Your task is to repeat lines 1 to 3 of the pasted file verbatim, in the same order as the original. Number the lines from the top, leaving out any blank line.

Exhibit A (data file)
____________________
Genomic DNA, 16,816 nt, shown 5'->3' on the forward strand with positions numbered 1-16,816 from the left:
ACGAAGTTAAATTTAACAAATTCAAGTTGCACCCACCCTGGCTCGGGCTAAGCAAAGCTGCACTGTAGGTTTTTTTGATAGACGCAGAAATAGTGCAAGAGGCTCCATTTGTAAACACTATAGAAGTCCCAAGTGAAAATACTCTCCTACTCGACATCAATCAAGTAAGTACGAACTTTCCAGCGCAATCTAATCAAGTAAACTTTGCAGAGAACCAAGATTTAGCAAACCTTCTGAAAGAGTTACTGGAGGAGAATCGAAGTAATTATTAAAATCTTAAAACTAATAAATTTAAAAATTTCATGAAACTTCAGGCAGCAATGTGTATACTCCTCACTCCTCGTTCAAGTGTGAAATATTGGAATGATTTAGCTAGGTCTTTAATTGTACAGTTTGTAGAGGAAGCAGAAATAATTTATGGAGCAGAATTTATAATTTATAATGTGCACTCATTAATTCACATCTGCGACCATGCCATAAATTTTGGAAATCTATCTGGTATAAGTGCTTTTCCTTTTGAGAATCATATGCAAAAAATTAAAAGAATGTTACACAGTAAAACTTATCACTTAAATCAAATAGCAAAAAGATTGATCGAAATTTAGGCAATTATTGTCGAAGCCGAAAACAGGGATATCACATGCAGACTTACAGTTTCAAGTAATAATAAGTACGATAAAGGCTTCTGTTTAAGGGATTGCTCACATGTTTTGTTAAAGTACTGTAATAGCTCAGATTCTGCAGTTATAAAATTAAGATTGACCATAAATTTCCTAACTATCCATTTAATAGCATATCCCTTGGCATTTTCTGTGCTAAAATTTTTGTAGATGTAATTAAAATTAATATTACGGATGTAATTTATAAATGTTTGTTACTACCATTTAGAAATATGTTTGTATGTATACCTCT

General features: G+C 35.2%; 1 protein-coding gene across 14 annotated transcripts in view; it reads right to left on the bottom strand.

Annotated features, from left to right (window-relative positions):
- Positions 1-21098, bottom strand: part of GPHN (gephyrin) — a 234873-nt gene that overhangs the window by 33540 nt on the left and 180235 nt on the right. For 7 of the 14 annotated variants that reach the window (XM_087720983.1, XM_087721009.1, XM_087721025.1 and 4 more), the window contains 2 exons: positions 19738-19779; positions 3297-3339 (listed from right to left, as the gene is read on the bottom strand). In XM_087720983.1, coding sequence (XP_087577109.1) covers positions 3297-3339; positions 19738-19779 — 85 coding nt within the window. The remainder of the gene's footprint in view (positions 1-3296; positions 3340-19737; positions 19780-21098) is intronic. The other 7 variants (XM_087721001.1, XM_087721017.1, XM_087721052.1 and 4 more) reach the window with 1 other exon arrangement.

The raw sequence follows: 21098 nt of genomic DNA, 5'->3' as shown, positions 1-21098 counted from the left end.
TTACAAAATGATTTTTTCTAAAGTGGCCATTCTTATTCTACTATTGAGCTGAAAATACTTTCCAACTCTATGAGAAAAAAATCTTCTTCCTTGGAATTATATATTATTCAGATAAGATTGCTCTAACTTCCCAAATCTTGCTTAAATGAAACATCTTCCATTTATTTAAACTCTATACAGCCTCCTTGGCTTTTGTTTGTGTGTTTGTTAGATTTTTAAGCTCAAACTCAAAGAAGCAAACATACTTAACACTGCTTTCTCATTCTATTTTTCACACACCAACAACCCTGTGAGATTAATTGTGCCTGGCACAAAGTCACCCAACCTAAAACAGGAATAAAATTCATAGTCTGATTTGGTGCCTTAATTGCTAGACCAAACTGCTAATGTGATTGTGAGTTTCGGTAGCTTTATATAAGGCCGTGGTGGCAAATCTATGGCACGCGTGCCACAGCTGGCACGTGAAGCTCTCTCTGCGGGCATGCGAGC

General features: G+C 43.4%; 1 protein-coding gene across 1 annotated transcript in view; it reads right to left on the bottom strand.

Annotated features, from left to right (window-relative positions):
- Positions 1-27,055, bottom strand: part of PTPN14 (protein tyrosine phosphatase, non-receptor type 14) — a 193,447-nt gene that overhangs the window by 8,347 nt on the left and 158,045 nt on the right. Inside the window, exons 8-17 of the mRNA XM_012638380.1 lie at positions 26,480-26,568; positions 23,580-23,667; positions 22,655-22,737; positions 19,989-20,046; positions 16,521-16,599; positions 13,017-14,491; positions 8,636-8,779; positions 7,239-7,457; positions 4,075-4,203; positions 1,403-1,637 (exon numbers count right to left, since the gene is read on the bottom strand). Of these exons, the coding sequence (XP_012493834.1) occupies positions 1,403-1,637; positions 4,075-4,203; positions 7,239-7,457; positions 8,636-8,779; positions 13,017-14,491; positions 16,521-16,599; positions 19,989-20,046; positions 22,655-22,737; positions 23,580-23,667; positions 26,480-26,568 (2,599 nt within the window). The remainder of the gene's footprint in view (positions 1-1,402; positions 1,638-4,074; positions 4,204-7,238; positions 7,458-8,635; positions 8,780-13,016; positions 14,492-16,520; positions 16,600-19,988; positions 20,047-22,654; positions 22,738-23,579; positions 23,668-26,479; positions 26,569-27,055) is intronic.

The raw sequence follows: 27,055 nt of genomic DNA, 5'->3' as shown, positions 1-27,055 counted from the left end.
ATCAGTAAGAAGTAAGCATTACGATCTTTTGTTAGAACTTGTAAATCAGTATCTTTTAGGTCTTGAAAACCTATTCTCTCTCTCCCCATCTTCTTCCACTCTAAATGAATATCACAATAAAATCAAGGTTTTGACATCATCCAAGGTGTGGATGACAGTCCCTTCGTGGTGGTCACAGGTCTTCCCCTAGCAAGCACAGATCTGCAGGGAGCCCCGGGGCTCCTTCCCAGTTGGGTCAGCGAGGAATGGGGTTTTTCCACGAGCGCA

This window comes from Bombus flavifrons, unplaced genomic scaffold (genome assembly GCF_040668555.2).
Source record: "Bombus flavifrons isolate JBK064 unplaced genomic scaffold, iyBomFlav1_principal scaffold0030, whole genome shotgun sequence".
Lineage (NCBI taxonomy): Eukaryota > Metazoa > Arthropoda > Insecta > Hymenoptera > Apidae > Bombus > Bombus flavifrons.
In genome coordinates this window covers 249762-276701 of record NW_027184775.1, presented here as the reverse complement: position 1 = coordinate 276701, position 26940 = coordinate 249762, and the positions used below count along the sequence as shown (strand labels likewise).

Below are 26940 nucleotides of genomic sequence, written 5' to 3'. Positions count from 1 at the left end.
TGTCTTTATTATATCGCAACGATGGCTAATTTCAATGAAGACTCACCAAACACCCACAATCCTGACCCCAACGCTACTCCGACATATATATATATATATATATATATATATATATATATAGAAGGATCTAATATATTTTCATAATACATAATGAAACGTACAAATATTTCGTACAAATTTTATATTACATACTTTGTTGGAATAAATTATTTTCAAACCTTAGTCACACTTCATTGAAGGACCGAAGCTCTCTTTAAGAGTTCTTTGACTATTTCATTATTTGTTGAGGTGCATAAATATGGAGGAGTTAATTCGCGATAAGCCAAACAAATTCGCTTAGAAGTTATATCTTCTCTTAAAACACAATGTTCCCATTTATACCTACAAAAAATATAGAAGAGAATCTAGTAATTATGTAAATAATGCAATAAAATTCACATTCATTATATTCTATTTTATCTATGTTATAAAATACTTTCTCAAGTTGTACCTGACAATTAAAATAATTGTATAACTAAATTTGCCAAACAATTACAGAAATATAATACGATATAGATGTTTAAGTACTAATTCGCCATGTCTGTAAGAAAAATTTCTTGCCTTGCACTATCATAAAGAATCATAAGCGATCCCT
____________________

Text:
Genomic DNA, 16,816 nt, shown 5'->3' on the forward strand with positions numbered 1-16,816 from the left:
ACGAAGTTAAATTTAACAAATTCAAGTTGCACCCACCCTGGCTCGGGCTAAGCAAAGCTGCACTGTAGGTTTTTTTGATAGACGCAGAAATAGTGCAAGAGGCTCCATTTGTAAACACTATAGAAGTCCCAAGTGAAAATACTCTCCTACTCGACATCAATCAAGTAAGTACGAACTTTCCAGCGCAATCTAATCAAGTAAACTTTGCAGAGAACCAAGATTTAGCAAACCTTCTGAAAGAGTTACTGGAGGAGAATCGAAGTAATTATTAAAATCTTAAAACTAATAAATTTAAAAATTTCATGAAACTTCAGGCAGCAATGTGTATACTCCTCACTCCTCGTTCAAGTGTGAAATATTGGAATGATTTAGCTAGGTCTTTAATTGTACAGTTTGTAGAGGAAGCAGAAATAATTTATGGAGCAGAATTTATAATTTATAATGTGCACTCATTAATTCACATCTGCGACCATGCCATAAATTTTGGAAATCTATCTGGTATAAGTGCTTTTCCTTTTGAGAATCATATGCAAAAAATTAAAAGAATGTTACACAGTAAAACTTATCACTTAAATCAAATAGCAAAAAGATTGATCGAAATTTAGGCAATTATTGTCGAAGCCGAAAACAGGGATATCACATGCAGACTTACAGTTTCAAGTAATAATAAGTACGATAAAGGCTTCTGTTTAAGGGATTGCTCACATGTTTTGTTAAAGTACTGTAATAGCTCAGATTCTGCAGTTATAAAATTAAGATTGACCATAAATTTCCTAACTATCCATTTAATAGCATATCCCTTGGCATTTTCTGTGCTAAAATTTTTGTAGATGTAATTAAAATTAATATTACGGATGTAATTTATAAATGTTTGTTACTACCATTTAGAAATATGTTTGTATGTATACCTCT

General features: G+C 35.2%; 1 protein-coding gene across 14 annotated transcripts in view; it reads right to left on the bottom strand.